In recently reading a portion of The Weight of Glory by C.S. Lewis, I was stricken by one statement in particular: “We are told to deny ourselves and to take up our crosses in order that we may follow Christ; and nearly every description of what we shall ultimately find if we do so contains an appeal to desire; if we consider the unblushing promises of reward and the staggering nature of the rewards promised in the Gospels, it would seem that Our Lord finds our desires not too strong, but too weak.”
Upon reading that, it seems obvious. But somehow, I had never thought of it that way before. I can imagine a small child coming home from school and saying to his mother, “We played hide-and-seek today during recess.”
The mother might ask, “Did you have fun?” The child replies affirmatively, because he really did have fun. But how would those few minutes of hide-and-seek compare with the fun of a day at Disneyland?
There are many pleasures in this life. Some are legitimate, some are not. Lewis tells us that we are often seduced by the illegitimate pleasures simply for the reason that we have forgotten about the infinitely greater pleasures that God promises us. The joy of heaven is one of those, along with the glory and happiness that it will bring, but we also have spiritual pleasures right now. Those pleasures - rooted largely in fellowship with God and with fellow believers - serve as a preview of what God promises us in greater measure. When we indulge in the sinful pleasures that separate us from God, we are, in effect, forgoing Disneyland for a few minutes of hide-and-seek in the schoolyard. Our desires, as Lewis points out, are simply too weak.
For most of us, vacations are times of rest and pleasure. I love to get a room on the ocean and listen to the waves at night, or sit on a balcony and watch them crash. Inevitably, I begin to think of their power, of the sheer energy created by the gravitational attraction of the moon on the water. I wade into those waves and am knocked off my feet by a tiny fraction of their energy. I think of the power of a tsunami that took thousands of lives - nature out of control because of the earth’s curse. And I reflect on the power of the One who created those oceans, which brings a sense of awe. That awe and the relaxation and fun of vacation time tend to combine in me to produce a yearning for His presence, for the day when I will rest with Him for eternity. Not by any means a longing for death in this world, but a joyous anticipation of life in Him, in His presence.
Of course, many are inspired by such displays of nature; I haven’t said anything unusual or that you haven’t heard before. Even David wrote of being inspired by nature (Psalm 119). We can also receive such inspiration from spiritual occasions. One of my favorite times of the year comes every October, when I attend the annual “Witnesses Now for Jesus” convention in the Pocono Mountains of Pennsylvania. It’s held at a beautiful retreat in the mountains, and the scenic view is inspiring in itself. But the fellowship and worship there is simply incredible. When I go to this place every year, I am on a “mountain top” in more ways than one. I begin to wish that church were like this all the time; that I could live in this place and be with these people, worship this way, sing these songs, hear these teachings and testimonies for all of my life. And again, C.S. Lewis chides me: my desires are too weak. As wonderful an experience as this conference is, it is hide-and-seek in the schoolyard. God has so much more in store for me.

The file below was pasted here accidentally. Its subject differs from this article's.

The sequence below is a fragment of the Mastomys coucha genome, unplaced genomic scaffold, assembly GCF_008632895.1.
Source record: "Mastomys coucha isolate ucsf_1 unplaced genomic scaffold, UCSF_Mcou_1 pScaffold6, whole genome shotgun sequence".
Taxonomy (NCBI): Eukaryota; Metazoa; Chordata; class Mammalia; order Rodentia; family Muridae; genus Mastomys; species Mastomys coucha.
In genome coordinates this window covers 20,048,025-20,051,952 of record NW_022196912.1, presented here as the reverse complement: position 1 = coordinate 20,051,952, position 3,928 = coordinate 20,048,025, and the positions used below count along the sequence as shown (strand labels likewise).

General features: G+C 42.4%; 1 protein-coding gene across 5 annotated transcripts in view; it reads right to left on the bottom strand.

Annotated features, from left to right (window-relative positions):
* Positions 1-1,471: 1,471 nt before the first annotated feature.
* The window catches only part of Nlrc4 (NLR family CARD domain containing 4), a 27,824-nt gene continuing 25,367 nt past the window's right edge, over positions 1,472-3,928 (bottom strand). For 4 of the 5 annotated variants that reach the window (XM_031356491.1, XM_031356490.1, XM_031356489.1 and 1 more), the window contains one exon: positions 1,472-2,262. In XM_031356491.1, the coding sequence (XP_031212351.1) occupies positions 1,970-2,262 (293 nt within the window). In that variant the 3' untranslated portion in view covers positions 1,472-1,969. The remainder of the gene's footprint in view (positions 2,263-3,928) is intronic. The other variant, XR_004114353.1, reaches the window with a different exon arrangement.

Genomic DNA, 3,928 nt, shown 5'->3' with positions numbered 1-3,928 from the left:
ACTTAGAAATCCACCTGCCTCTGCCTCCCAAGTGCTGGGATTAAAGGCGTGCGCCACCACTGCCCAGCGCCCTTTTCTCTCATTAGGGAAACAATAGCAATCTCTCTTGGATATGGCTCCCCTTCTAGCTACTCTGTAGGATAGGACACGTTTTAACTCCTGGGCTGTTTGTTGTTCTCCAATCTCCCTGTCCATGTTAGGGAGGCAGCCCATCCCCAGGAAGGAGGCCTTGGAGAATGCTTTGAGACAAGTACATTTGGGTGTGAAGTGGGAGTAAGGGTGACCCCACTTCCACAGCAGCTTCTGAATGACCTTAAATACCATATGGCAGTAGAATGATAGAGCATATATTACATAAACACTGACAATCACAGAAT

And, if reading Lewis has reinforced anything in my mind, it’s that there’s nothing wrong with wanting what God has offered. In the legalistic cult to which I used to belong, we were made to feel that we should be serving God for some altruistic reason – because it was the right thing to do - and not because we wanted eternal life and His rewards. God’s purpose, we were told, was not human salvation but the vindication of his own name. We humans were just cogs in the machinery, who would be rewarded if we performed well. The reward, however, would be life on a paradise earth where we would never actually see God. He would remain invisibly in heaven for all eternity.
What a bleak outlook! God offers us rewards because He wants us to desire them! And the greatest reward is His presence in glory. His rewards are beyond imagining, and He wants us to look ahead and be motivated by them. The very purpose of Jesus’ coming to earth as a human was to save us from our sins, so we could experience God’s rewards, rewards so great that we cannot even envision what they will be. Disneyland times infinity! What earthly game of hide-and-seek could ever compare?
“He has made everything beautiful in its time. He has also set eternity in the hearts of men; yet they cannot fathom what God has done from beginning to end” (Ecclesiastes 3:11).